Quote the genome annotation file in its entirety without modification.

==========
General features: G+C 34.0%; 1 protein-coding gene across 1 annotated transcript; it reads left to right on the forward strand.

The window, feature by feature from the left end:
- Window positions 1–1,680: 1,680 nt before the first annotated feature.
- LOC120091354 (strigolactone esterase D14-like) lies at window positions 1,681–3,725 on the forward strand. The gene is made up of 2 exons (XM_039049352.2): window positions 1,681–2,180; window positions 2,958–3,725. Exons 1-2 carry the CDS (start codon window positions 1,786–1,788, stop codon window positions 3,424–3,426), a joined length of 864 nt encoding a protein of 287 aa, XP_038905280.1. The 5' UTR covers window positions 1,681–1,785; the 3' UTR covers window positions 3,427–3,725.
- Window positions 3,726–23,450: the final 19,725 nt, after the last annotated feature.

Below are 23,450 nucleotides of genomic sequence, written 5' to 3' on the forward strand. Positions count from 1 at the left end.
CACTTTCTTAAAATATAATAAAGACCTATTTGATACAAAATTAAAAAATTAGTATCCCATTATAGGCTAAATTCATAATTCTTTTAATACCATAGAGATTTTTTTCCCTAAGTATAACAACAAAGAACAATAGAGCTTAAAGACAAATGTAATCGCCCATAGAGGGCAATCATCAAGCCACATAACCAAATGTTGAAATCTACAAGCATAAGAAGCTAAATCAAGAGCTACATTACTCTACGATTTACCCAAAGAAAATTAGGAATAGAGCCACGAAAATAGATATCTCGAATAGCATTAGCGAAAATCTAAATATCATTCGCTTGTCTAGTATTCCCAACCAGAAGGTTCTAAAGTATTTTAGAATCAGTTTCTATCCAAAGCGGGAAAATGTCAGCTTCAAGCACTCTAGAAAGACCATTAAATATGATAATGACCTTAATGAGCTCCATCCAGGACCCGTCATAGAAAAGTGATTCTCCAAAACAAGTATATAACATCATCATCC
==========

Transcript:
General features: G+C 34.0%; 1 protein-coding gene across 1 annotated transcript; it reads left to right on the forward strand.

The window, feature by feature from the left end:
- Window positions 1–1,680: 1,680 nt before the first annotated feature.
- LOC120091354 (strigolactone esterase D14-like) lies at window positions 1,681–3,725 on the forward strand. The gene is made up of 2 exons (XM_039049352.2): window positions 1,681–2,180; window positions 2,958–3,725. Exons 1-2 carry the CDS (start codon window positions 1,786–1,788, stop codon window positions 3,424–3,426), a joined length of 864 nt encoding a protein of 287 aa, XP_038905280.1. The 5' UTR covers window positions 1,681–1,785; the 3' UTR covers window positions 3,427–3,725.
- Window positions 3,726–23,450: the final 19,725 nt, after the last annotated feature.

Below are 23,450 nucleotides of genomic sequence, written 5' to 3' on the forward strand. Positions count from 1 at the left end.
CACTTTCTTAAAATATAATAAAGACCTATTTGATACAAAATTAAAAAATTAGTATCCCATTATAGGCTAAATTCATAATTCTTTTAATACCATAGAGATTTTTTTCCCTAAGTATAACAACAAAGAACAATAGAGCTTAAAGACAAATGTAATCGCCCATAGAGGGCAATCATCAAGCCACATAACCAAATGTTGAAATCTACAAGCATAAGAAGCTAAATCAAGAGCTACATTACTCTACGATTTACCCAAAGAAAATTAGGAATAGAGCCACGAAAATAGATATCTCGAATAGCATTAGCGAAAATCTAAATATCATTCGCTTGTCTAGTATTCCCAACCAGAAGGTTCTAAAGTATTTTAGAATCAGTTTCTATCCAAAGCGGGAAAATGTCAGCTTCAAGCACTCTAGAAAGACCATTAAATATGATAATGACCTTAATGAGCTCCATCCAGGACCCGTCATAGAAAAGTGATTCTCCAAAACAAGTATATAACATCATCATCC